Black Immigrant Daily News
I read with deep interest the statement of Vice President Dr. Bharrat Jagdeo in the media, where he stated that: “The ExxonMobil’s Headquarters currently being constructed at Ogle, East Coast Demerara (ECD) is cost recoverable, and is justifiable, considering the scale of the activities being undertaken at the facility” (Guyana Times, 13th February, 2023).
Vice President Jagdeo further went on to say: “To manage a million barrel a day industry, from a safety and operational perspective, you need a building of that nature. A high-end building. Also, with advanced capabilities” (Guyana Times, 13th February, 2023).
Personally, I am in agreement with Dr. Jagdeo and the Government’s supportive position that he has taken: for ExxonMobil to construct such a multi-million-dollar, state-of-the-art Headquarters here in Guyana. I was in support of Vice President Dr. Jagdeo’s previous position that he had taken on the matter: where he, prior to 2020, had indicated that construction of such a multi-million-dollar Headquarters facility by ExxonMobil should not be cost recoverable, and that if the Headquarters building continued in that form, his party, which was in Opposition then, would not support the construction project being cost recoverable (Guyana Times, 13th February, 2023).
Such a multi-million-dollar, state-of-the-art, high-tech facility for ExxonMobil to house its Headquarters here in Guyana has now become absolutely necessary, and is crucial and very important to the extensive oil exploration activities that the company is presently carrying out in Guyana. I will highlight some significant reasons why the construction of the Headquarters should be allowed, and should receive the support of all Guyana:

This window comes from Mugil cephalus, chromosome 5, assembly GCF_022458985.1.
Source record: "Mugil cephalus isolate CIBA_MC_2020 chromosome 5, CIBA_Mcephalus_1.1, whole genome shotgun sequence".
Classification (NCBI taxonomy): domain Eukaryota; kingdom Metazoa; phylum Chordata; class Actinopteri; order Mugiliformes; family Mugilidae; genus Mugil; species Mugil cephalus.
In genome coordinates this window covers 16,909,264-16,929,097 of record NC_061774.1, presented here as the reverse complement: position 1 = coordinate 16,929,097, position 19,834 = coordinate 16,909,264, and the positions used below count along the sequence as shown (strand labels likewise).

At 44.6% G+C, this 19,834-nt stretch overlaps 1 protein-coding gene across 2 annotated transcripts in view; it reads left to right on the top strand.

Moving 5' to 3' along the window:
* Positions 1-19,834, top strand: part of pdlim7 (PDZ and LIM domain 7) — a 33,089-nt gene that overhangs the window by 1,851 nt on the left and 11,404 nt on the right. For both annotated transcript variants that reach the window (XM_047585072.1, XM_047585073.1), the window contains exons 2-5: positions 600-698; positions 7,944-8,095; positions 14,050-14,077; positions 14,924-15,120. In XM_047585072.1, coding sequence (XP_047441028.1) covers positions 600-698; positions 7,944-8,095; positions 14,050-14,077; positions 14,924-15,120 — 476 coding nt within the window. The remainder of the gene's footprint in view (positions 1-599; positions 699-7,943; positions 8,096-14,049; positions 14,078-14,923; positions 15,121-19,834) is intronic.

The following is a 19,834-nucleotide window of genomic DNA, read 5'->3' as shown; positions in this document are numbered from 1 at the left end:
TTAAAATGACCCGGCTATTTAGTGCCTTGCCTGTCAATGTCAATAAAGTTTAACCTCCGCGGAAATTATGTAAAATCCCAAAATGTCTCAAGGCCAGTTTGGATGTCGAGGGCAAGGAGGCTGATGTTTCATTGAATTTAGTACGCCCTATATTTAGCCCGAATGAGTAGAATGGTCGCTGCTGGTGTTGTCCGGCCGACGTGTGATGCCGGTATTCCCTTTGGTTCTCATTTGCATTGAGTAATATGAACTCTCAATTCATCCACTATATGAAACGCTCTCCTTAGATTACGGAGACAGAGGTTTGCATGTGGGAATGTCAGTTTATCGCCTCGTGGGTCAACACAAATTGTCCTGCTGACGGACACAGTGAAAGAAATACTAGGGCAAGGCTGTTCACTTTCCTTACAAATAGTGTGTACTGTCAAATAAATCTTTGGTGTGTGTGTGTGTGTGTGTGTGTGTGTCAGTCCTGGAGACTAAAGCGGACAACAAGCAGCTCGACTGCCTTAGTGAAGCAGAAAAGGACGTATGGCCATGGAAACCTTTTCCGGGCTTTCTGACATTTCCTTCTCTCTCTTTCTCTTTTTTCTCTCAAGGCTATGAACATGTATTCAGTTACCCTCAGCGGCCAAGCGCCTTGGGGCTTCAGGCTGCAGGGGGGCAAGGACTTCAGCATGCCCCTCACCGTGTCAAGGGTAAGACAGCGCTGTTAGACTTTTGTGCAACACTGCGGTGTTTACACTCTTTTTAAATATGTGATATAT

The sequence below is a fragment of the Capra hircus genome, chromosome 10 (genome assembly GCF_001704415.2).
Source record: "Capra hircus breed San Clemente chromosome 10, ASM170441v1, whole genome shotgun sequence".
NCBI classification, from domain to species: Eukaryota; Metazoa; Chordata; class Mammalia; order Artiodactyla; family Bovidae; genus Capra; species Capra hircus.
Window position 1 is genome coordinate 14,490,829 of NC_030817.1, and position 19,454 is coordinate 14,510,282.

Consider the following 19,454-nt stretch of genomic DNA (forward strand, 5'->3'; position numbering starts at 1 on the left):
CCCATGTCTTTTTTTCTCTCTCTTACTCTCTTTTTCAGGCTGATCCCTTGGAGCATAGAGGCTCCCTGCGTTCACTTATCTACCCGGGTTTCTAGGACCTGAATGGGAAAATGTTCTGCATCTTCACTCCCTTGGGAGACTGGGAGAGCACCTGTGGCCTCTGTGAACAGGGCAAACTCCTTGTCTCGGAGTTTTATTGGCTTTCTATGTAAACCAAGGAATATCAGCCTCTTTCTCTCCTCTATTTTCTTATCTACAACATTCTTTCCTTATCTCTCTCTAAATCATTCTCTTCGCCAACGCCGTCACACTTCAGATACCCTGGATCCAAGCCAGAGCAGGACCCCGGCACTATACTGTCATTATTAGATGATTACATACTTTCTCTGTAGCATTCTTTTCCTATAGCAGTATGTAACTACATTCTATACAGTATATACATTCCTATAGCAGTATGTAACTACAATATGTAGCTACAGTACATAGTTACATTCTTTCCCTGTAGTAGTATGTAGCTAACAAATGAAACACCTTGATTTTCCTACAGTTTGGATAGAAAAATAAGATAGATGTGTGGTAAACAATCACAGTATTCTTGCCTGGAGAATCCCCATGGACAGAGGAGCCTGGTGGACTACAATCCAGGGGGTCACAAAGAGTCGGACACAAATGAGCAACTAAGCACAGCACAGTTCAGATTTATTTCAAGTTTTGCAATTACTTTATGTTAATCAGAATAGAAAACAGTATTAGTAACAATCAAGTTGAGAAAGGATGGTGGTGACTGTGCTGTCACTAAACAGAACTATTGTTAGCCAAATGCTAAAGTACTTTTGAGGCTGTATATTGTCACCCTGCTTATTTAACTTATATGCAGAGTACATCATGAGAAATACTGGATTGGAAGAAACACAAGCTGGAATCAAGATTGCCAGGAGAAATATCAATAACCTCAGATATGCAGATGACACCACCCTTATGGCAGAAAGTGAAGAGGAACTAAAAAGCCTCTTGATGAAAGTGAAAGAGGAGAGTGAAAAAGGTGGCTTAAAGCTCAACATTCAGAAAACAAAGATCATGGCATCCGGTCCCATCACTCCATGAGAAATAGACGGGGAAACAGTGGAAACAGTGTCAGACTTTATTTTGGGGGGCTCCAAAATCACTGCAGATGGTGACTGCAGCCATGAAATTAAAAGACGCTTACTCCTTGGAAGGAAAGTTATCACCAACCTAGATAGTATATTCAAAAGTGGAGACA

It is cost recoverable: Vice President Dr. Jagdeo, in his statement (Guyana Times, 13th February, 2023), indicated that ExxonMobil is currently renting space, and when the cost of rental is considered, it would approximate to almost the cost of amortizing the building over time. He was in agreement with Routledge that the new Headquarters would be constructed to support solely the oil exploration operations of Exxon, and the cost would be recovered in the cost recovery mechanism. Last year, 2022, ExxonMobil had oil expenses of US$9 billion, which is more than the projected US$160 million construction cost of its new Headquarters. Renting of space accounted for a huge fraction of the company’s oil expenses (Guyana Times 13th February, 2023). Therefore, by all accounts, this is a financially feasible project with huge savings for the company and Guyana at large.
The facilities that the Headquarters will house: According to Exxon Mobil’s Country Manager Alistair Routledge, the new Headquarters are to be constructed at a cost of US$160 million. The Headquarters building would feature training facilities, an operations suite, and a control center for all the offshore operations; the fibre-optic cable which would come from floating, production, storage and offloading (FPSO) vessels, staff residential quarters, etc. These are features that are necessary to effectively support the exploration of oil in Guyana’s waters; and clearly, a state-of-the-art, high-tech facility is required to house such facilities.